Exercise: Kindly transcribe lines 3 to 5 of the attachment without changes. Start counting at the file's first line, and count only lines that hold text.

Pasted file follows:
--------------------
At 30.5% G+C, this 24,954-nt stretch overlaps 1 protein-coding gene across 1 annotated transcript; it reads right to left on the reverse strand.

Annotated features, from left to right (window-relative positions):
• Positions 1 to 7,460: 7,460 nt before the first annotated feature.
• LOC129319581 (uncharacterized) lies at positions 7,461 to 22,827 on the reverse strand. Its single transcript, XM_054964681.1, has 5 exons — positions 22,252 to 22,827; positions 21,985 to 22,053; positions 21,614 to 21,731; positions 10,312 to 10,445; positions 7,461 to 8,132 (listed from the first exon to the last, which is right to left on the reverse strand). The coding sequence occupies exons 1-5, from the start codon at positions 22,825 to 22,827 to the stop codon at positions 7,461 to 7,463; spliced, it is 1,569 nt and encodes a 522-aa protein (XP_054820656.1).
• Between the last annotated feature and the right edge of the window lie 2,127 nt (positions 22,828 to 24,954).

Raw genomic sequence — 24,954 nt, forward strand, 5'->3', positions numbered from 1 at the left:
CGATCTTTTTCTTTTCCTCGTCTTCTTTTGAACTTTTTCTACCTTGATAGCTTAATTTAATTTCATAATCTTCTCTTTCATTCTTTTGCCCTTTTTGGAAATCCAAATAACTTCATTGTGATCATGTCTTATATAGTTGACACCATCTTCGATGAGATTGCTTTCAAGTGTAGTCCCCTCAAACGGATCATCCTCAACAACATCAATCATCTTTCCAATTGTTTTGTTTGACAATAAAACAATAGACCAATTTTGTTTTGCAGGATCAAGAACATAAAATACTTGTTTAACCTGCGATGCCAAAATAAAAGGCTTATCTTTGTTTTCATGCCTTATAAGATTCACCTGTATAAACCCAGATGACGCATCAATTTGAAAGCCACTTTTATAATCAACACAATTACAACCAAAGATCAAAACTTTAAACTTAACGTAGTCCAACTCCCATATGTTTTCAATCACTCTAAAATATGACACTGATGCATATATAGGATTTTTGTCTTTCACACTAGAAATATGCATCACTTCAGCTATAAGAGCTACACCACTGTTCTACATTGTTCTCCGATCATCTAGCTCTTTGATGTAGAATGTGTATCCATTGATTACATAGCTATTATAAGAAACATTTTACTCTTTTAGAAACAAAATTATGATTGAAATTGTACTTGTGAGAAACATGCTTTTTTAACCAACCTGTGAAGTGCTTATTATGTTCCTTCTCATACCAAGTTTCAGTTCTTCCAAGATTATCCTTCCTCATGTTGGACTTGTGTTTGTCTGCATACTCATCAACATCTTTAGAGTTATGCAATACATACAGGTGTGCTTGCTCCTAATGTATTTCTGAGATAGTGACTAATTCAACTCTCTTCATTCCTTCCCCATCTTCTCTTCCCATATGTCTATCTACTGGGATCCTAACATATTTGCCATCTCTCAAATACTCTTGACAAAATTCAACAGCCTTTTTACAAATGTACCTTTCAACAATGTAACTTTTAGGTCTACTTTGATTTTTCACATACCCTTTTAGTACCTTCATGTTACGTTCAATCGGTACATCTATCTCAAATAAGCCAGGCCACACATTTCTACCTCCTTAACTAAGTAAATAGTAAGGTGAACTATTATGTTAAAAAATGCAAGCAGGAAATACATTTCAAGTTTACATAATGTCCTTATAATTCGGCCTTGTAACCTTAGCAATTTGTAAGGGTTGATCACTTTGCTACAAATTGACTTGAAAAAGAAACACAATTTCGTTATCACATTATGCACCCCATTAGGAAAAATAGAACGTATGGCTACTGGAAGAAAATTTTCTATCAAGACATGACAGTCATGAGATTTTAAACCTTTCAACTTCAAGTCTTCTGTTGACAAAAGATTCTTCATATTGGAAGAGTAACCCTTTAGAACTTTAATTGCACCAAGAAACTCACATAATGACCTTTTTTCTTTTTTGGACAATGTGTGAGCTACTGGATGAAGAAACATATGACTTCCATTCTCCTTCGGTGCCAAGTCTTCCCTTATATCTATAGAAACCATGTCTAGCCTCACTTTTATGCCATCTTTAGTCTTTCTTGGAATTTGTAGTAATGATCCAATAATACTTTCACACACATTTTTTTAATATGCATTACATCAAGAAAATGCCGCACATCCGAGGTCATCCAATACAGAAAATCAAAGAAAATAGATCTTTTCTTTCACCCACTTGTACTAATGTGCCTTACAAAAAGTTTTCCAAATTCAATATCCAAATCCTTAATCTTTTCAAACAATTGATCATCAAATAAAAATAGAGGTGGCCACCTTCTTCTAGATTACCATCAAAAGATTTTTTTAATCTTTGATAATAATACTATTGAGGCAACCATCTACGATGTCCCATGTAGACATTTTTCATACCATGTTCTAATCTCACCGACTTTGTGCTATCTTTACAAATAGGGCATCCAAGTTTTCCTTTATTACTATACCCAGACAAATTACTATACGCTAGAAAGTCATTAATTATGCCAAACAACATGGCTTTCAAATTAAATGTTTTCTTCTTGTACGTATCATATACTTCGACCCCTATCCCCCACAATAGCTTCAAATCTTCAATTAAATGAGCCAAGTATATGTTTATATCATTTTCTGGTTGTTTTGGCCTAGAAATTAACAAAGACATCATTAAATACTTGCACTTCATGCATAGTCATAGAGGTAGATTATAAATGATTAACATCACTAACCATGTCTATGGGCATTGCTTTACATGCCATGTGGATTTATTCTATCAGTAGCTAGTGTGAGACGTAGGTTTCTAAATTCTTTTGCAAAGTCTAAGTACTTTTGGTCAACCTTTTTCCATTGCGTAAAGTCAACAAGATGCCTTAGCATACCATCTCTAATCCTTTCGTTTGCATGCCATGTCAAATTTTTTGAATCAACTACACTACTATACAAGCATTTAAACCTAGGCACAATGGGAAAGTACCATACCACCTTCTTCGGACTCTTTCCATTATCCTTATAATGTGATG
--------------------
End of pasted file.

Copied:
• Positions 1 to 7,460: 7,460 nt before the first annotated feature.
• LOC129319581 (uncharacterized) lies at positions 7,461 to 22,827 on the reverse strand. Its single transcript, XM_054964681.1, has 5 exons — positions 22,252 to 22,827; positions 21,985 to 22,053; positions 21,614 to 21,731; positions 10,312 to 10,445; positions 7,461 to 8,132 (listed from the first exon to the last, which is right to left on the reverse strand). The coding sequence occupies exons 1-5, from the start codon at positions 22,825 to 22,827 to the stop codon at positions 7,461 to 7,463; spliced, it is 1,569 nt and encodes a 522-aa protein (XP_054820656.1).
• Between the last annotated feature and the right edge of the window lie 2,127 nt (positions 22,828 to 24,954).